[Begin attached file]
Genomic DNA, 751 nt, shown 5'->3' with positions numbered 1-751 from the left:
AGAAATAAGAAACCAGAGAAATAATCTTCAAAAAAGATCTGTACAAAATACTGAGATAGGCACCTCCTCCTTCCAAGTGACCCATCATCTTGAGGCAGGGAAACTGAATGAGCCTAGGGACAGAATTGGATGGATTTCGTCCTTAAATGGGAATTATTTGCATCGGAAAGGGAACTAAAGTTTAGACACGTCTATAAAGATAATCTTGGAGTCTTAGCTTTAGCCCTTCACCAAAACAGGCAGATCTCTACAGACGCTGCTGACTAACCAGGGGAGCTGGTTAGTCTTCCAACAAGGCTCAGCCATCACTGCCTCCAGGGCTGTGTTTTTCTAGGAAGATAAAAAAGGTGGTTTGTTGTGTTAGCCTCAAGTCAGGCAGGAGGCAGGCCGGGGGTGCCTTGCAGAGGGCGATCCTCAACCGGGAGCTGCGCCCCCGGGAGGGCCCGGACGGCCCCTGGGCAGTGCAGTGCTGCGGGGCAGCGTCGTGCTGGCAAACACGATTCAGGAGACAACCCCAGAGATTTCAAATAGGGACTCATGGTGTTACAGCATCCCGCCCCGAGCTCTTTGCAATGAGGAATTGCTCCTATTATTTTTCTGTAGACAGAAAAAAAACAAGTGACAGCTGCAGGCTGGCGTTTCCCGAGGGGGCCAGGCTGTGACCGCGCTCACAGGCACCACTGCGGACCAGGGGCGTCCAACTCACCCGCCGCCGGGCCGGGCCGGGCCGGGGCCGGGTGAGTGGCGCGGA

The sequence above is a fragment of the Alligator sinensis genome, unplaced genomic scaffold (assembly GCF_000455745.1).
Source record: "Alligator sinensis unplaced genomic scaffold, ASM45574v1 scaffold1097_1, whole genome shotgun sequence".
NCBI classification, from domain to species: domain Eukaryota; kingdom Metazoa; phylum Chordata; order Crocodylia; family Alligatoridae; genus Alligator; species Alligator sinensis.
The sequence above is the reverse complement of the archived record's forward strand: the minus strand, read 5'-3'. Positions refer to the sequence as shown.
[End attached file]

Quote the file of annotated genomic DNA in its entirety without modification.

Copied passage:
Genomic DNA, 751 nt, shown 5'->3' with positions numbered 1-751 from the left:
AGAAATAAGAAACCAGAGAAATAATCTTCAAAAAAGATCTGTACAAAATACTGAGATAGGCACCTCCTCCTTCCAAGTGACCCATCATCTTGAGGCAGGGAAACTGAATGAGCCTAGGGACAGAATTGGATGGATTTCGTCCTTAAATGGGAATTATTTGCATCGGAAAGGGAACTAAAGTTTAGACACGTCTATAAAGATAATCTTGGAGTCTTAGCTTTAGCCCTTCACCAAAACAGGCAGATCTCTACAGACGCTGCTGACTAACCAGGGGAGCTGGTTAGTCTTCCAACAAGGCTCAGCCATCACTGCCTCCAGGGCTGTGTTTTTCTAGGAAGATAAAAAAGGTGGTTTGTTGTGTTAGCCTCAAGTCAGGCAGGAGGCAGGCCGGGGGTGCCTTGCAGAGGGCGATCCTCAACCGGGAGCTGCGCCCCCGGGAGGGCCCGGACGGCCCCTGGGCAGTGCAGTGCTGCGGGGCAGCGTCGTGCTGGCAAACACGATTCAGGAGACAACCCCAGAGATTTCAAATAGGGACTCATGGTGTTACAGCATCCCGCCCCGAGCTCTTTGCAATGAGGAATTGCTCCTATTATTTTTCTGTAGACAGAAAAAAAACAAGTGACAGCTGCAGGCTGGCGTTTCCCGAGGGGGCCAGGCTGTGACCGCGCTCACAGGCACCACTGCGGACCAGGGGCGTCCAACTCACCCGCCGCCGGGCCGGGCCGGGCCGGGGCCGGGTGAGTGGCGCGGA

The sequence above is a fragment of the Alligator sinensis genome, unplaced genomic scaffold (assembly GCF_000455745.1).
Source record: "Alligator sinensis unplaced genomic scaffold, ASM45574v1 scaffold1097_1, whole genome shotgun sequence".
NCBI classification, from domain to species: domain Eukaryota; kingdom Metazoa; phylum Chordata; order Crocodylia; family Alligatoridae; genus Alligator; species Alligator sinensis.
The sequence above is the reverse complement of the archived record's forward strand: the minus strand, read 5'-3'. Positions refer to the sequence as shown.